The surprise defeat of Mahinda Rajapaksa and the new government’s early steps to end repression have stirred U.S. hopes that the South Asian island nation can revive ties with Washington and distance itself to some degree from China.
The United States takes an important step towards rebuilding the relationship when its top diplomat for South Asia, Nisha Biswal, travels to Colombo on Monday. It is the first visit by a senior State Department official since Maithripala Sirisena won the elections. Sri Lanka’s new foreign minister is expected to visit Washington this month.
Under former President Rajapaksa, relations with China intensified, with heavy Chinese investment in along busy sea lanes between the Persian Gulf and East Asia. Once-robust ties with the U.S. deteriorated sharply, even as President Barack Obama pushed to engage nations across Asia and consolidate America as a Pacific power.
Mr. Obama wants a deeper partnership with Sri Lanka, and U.S. officials say the early signs are promising.
Within a week or so of taking office, President Sirisena rolled back restrictions on the press and civil society. He vowed to reduce powers of the presidency that been inflated by Mr. Rajapaksa when his popularity ballooned during the ending of Sri Lanka’s bloody civil war.
U.S.-Sri Lanka relations were strained over Mr. Rajapaksa’s reluctance to investigate thousands of reported civilian deaths in the final chapter of the quarter-century conflict in 2009, when government forces crushed Tamil rebels who had been fighting for an ethnic homeland.
Mr. Sirisena has been cautious about promising action on accountability, but he did offer an early gesture to minority Tamils, who supported him at the polls, when he quickly replaced an unpopular ex-military governor appointed by Mr. Rajapaksa in the former battle zone in the north of the country.
The new government also says it is reviewing one of a series of major Chinese-financed infrastructure projects- a $1.5 billion land reclamation for a “port city” in the capital, Colombo. That is a blow to Beijing’s progress in winning an ally in the Indian Ocean.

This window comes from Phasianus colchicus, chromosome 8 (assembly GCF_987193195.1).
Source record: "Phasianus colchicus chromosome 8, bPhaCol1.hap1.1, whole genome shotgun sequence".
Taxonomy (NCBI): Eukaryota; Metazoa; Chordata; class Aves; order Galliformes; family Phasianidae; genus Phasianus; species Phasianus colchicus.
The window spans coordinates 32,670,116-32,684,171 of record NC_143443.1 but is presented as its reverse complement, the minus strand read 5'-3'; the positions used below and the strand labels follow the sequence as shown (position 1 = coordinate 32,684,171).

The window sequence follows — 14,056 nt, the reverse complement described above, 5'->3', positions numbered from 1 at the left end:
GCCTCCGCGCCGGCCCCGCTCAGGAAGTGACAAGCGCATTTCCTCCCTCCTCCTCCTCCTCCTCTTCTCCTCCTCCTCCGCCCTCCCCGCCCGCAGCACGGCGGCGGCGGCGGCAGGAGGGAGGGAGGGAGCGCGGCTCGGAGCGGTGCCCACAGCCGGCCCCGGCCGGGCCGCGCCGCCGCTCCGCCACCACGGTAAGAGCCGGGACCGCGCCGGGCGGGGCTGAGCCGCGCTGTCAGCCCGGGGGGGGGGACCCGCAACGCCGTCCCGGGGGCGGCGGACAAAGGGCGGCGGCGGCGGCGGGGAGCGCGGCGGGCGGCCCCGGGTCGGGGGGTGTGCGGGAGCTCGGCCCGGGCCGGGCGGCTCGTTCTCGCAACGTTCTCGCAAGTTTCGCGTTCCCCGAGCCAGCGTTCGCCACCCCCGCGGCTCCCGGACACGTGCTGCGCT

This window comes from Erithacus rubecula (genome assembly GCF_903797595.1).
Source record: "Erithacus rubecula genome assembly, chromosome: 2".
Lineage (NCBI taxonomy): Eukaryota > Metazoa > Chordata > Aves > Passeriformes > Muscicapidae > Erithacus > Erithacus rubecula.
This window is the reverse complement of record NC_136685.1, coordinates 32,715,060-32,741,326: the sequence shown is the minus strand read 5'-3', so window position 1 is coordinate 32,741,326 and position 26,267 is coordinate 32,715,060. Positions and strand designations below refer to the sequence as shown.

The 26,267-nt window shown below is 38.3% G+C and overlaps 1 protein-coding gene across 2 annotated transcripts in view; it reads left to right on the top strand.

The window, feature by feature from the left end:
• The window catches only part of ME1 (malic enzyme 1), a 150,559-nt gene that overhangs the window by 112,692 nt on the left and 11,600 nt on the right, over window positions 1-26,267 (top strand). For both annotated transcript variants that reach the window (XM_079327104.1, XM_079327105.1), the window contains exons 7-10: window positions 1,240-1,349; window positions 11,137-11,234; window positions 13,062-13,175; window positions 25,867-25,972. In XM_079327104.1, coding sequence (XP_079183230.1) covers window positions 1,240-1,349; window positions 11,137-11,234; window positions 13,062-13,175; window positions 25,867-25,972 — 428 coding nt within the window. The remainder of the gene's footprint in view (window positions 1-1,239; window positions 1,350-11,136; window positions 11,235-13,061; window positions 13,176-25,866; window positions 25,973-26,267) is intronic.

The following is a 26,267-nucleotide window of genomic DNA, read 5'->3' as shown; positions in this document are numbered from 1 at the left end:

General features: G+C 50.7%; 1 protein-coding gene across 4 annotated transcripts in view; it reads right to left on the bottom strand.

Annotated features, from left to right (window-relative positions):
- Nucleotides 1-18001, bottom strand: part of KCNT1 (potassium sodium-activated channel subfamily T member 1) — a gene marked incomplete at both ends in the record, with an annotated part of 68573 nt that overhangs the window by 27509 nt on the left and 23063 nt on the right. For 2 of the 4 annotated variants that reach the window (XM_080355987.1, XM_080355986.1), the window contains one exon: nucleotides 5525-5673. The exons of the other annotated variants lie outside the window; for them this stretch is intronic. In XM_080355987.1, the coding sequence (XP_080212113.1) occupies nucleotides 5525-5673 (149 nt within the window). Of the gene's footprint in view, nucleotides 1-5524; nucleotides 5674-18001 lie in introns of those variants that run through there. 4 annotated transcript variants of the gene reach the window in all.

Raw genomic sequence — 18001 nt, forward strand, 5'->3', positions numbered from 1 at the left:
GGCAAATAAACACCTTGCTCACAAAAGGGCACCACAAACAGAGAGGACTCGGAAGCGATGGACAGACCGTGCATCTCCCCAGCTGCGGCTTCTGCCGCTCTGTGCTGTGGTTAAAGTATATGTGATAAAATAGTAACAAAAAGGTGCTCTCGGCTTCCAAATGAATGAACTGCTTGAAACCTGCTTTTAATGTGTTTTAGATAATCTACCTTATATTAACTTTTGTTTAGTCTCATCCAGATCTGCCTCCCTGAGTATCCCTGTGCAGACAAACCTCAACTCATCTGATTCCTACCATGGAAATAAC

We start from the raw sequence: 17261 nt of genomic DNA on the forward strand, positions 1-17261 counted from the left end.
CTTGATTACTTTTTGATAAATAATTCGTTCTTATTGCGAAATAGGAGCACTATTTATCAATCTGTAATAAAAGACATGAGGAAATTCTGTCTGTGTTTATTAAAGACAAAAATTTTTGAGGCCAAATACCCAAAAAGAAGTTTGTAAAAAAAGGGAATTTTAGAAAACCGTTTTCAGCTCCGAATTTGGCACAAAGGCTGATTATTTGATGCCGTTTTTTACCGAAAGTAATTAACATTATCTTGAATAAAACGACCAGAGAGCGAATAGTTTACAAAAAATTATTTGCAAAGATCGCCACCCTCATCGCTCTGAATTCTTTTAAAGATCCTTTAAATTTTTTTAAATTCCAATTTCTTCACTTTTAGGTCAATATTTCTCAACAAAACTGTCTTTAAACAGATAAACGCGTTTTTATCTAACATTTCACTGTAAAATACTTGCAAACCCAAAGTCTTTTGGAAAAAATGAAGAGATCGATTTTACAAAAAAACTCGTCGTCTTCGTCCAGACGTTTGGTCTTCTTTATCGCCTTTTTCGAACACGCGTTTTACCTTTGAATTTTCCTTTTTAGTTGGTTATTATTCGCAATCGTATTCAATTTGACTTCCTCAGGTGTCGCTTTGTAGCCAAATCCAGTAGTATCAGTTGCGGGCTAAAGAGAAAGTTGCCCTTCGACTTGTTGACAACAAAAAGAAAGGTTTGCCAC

But officials in Colombo are also being careful not to alienate Beijing. Rajitha Senaratne, a Cabinet spokesman, said Sri Lanka does not “need to tilt towards any side.”
“China has been a historical friend of ours, India is also the same,” he told Associated Press. “Our exports go to the E.U. and U.S.”
The new government assured India it will not align itself to any world power.
Washington has its own strategic reasons to be interested in Sri Lanka.
A 2007 agreement permits the U.S. and Sri Lanka to exchange nonlethal supplies and refuelling during humanitarian operations and joint military exercises.
The U.S. has a significant economic stake in the nation of 20 million people. U.S. financial institutions are major investors in Sri Lankan bonds, and the U.S. is the second-largest market for Sri Lankan exports.
“The United States should keep up the pressure on human rights and reconciliation with ethnic minorities,” said Bharath Gopalaswamy of the Atlantic Council think tank. “But that should not be the only thing the relationship is built on. It has to be broader engagement.”
Sri Lanka also wants a better relationship with Washington. Rajapaksa’s government spent liberally on U.S.—based lobbyists but with little apparent impact.
Acrimony with the U.S. and others over human rights deepened when a U.N. body last year approved an investigation into reports of civil war atrocities. The results are due in March.
Mr. Sirisena will be walking a fine line at home and abroad in how he responds. He’s managing an unwieldy coalition of majority Sinhalese and minority Tamils, and the government could face parliamentary elections within months. (The Hindu)